Chatrapati Shivaji Terminous Flora Fountain Mumbai

Flora fountain is beautifully adorned stone fountain which is located in the Fort area in South Mumbai. It is situated in one of the most congested areas of the Mumbai city. Surrounded by huge and impressive colonial buildings on all the sides, Flora Fountain has a magnificent statue of Flora - the Roman Goddess of Flowers, on top.

Nehru Centre Mumbai

The Nehru Centre was constructed in 1972, not as a mute memorial, but as living testament and monument of faith in Jawaharlal Nehru's vision of human being's development and his compassion for humanity. It has a Mini Planetarium also, which is taken out to remote rural areas to project the astronomical shows. The centre is equipped with Digistar-3 Planetarium equipment and has maintained well furnished library. It offers wide variety of facilities which help in making any event a successful one.

Vasai Fort Mumbai

It was a strategic place in the western coast of India. The Portuguese understood the importance and captured the fort and remodeled it according to their wish. Nowadays most of the part of this fort is in ruins. Most of the walls are hidden by the brushwood and palm groves. The roots of these trees have damaged a lot of the portion of this fort.

Church Gate Mumbai Gateway of India Mumbai

The Gateway of India was built to honor the visit of the King George V and Queen Mary to Mumbai. Today this symbol of colonialism has got Indianised and draws a lot of local tourists and citizens. Behind the arch are the steps leading down to the water. The Gateway of India was starting point for the tourists who come to Mumbai.

Powai Lake Mumbai

Offering a much needed escape from the chaotic city life, Powai Lake is an ideal spot for picnickers. You could laze around the bank of the lake and enjoy the nature in peace. Powai Lake can be approached by King's Circle, Sion and Kurla as well as from Santa Cruz and Andheri.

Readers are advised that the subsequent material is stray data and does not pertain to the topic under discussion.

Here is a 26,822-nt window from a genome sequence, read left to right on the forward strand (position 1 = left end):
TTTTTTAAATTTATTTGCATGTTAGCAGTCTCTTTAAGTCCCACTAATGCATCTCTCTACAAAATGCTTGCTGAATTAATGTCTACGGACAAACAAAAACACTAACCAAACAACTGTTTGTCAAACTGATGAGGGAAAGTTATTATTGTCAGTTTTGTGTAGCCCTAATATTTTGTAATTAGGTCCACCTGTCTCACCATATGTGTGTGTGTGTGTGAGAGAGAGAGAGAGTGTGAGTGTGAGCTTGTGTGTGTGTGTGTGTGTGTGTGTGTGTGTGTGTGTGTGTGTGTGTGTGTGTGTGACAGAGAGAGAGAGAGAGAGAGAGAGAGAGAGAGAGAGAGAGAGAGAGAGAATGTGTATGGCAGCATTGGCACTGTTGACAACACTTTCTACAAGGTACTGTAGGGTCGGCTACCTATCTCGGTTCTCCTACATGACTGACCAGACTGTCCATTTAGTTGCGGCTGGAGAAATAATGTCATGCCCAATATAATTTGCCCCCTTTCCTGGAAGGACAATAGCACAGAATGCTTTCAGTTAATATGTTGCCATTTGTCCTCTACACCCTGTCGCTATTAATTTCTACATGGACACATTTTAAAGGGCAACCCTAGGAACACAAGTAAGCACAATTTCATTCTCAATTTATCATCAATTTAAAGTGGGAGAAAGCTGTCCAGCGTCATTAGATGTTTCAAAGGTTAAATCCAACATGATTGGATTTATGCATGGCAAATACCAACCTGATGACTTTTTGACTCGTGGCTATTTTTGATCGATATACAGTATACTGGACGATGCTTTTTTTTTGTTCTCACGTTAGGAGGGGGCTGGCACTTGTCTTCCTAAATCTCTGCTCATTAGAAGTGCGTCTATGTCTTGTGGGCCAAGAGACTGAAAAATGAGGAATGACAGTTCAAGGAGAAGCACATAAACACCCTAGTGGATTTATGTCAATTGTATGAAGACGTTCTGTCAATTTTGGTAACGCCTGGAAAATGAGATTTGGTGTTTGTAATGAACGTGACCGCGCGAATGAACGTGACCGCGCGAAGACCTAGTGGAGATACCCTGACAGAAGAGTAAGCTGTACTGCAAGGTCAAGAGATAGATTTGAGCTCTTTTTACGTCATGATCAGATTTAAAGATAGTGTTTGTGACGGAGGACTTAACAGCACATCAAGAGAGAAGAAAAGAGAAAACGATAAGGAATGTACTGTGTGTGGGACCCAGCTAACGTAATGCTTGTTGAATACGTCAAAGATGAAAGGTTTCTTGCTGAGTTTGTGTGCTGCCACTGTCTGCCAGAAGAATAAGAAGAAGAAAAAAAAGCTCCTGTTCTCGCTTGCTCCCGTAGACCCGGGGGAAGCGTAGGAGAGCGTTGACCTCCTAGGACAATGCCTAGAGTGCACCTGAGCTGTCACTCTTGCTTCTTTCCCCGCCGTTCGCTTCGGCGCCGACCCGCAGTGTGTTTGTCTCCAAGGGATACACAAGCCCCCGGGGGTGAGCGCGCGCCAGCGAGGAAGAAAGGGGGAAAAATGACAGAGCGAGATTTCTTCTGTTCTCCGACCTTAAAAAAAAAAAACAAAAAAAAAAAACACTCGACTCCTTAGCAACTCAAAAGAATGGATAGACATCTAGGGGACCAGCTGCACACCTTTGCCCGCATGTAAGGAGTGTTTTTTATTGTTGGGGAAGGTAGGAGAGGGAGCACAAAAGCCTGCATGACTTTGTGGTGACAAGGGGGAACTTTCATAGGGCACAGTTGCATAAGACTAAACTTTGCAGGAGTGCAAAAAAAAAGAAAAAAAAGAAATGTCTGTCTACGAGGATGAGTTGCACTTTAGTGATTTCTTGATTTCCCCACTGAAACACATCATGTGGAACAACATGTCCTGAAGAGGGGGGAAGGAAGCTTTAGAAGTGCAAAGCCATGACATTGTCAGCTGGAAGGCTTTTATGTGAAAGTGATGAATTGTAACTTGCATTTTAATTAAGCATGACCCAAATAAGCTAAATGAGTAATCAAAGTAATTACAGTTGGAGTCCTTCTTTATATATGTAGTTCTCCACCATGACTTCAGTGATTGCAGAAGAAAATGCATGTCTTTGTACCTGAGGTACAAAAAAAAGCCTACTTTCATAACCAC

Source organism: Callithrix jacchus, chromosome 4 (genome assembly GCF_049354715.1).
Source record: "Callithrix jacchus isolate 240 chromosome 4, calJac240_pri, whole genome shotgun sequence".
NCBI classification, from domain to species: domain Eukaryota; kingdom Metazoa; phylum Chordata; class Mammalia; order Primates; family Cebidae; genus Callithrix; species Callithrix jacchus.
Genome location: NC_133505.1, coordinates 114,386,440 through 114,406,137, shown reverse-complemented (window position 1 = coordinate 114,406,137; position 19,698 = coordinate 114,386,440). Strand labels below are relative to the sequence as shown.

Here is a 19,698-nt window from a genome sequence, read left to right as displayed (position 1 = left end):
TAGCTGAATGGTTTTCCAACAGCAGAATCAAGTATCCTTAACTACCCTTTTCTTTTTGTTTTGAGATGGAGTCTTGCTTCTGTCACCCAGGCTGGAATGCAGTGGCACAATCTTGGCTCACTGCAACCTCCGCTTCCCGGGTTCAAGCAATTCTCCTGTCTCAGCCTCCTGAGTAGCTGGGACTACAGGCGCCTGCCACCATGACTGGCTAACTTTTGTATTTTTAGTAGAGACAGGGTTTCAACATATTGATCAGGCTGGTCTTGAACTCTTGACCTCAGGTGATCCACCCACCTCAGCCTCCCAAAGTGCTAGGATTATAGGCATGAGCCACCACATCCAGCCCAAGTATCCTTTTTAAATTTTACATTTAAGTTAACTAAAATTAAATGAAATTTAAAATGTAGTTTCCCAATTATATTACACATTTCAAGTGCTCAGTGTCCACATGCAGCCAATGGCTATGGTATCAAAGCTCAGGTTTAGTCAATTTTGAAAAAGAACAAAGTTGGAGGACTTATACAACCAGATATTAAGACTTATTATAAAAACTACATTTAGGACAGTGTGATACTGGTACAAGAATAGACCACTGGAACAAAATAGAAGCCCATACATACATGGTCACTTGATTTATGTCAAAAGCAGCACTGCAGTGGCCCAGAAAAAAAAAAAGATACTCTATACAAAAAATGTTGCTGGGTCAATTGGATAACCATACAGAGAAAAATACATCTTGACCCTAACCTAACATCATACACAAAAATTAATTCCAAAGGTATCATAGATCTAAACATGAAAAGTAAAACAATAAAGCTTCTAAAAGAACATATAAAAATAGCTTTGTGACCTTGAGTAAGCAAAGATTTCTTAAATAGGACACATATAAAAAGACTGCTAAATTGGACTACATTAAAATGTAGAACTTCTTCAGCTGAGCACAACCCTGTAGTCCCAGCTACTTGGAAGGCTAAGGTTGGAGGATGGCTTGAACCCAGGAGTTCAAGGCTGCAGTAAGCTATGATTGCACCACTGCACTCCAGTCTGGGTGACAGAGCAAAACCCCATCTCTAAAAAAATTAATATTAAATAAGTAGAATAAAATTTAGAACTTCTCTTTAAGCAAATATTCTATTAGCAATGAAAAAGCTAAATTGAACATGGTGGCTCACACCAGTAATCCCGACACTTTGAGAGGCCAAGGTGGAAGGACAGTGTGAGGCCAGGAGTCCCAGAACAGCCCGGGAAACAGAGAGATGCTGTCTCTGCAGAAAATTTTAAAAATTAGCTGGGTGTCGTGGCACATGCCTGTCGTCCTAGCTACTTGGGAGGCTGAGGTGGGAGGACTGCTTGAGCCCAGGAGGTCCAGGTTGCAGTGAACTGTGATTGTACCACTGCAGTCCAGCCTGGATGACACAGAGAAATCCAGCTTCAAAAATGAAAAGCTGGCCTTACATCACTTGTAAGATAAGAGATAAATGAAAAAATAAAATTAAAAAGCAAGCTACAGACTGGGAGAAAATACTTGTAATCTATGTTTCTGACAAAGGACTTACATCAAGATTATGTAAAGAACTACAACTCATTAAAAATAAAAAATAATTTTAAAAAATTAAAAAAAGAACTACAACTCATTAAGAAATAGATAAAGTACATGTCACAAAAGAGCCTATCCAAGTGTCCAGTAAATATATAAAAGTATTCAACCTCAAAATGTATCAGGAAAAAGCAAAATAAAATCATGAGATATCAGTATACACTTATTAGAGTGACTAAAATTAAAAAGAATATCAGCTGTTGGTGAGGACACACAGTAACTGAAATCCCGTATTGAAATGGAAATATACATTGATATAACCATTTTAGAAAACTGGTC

Vihar Lake Mumbai

A person can reach this place via Andheri, Santacruz or alternately via Goregoan location as this famous lake is located in center of City. This is one of the famous source of Major water supply in Mumbai by Mumbai Municipal Corporation. Here too like other Dam sometime a person can see reptiles like crocodile and tortoises. Unfortunately this lake is restricted to public, where you can also see a plant in progress for water treatment.

Essel world Chatrapati Shivaji Terminus Mumbai

Chhatrapati Shivaji Terminus in Mumbai, formerly known as Victoria Terminus, is a historic railway station connecting the city through the Mumbai suburban railway as well as connecting India through long distance trains. As the headquarters of the Central Railway, India, Chhatrapati Shivaji Terminus is also one of the bust railway stations in India.

Elephanta Caves

The Great Cave at Elephanta is one of the great monuments in Mumbai near to Gate way of India.

Haji Ali Mosque

Honoring the Muslim saint Haji Ali this mosque was built in the middle of the sea with only a narrow path leading to it giving it an ethereal look. The mosque can be reached only during low tide.

Churchgate Mumbai

The Churchgate area is also a hub of educational institutions such as University of Mumbai, Jain Hind College, K.C. College, Government Law College and Indo-German Training Center. The area has also some of the high profile sport complexes such as Wankhede Cricket Stadium, Mahindra Hockey Stadium, Brabourne Stadium and Oval Maidan.

How to Reach Mumbai

By Air

Mumbai has more flights connecting it than even the national capital New Delhi. All major airlines fly to and from Mumbai to most of the important cities of the world.

By Rail

Central Railways runs services to the east and north, the Western Railways also runs trains to North India from Churchgate and Central stations.

By Road

The National Highways No. 3, 4, 6, 8, 9 and 17 pass through the city, making it accessible from all parts of the country.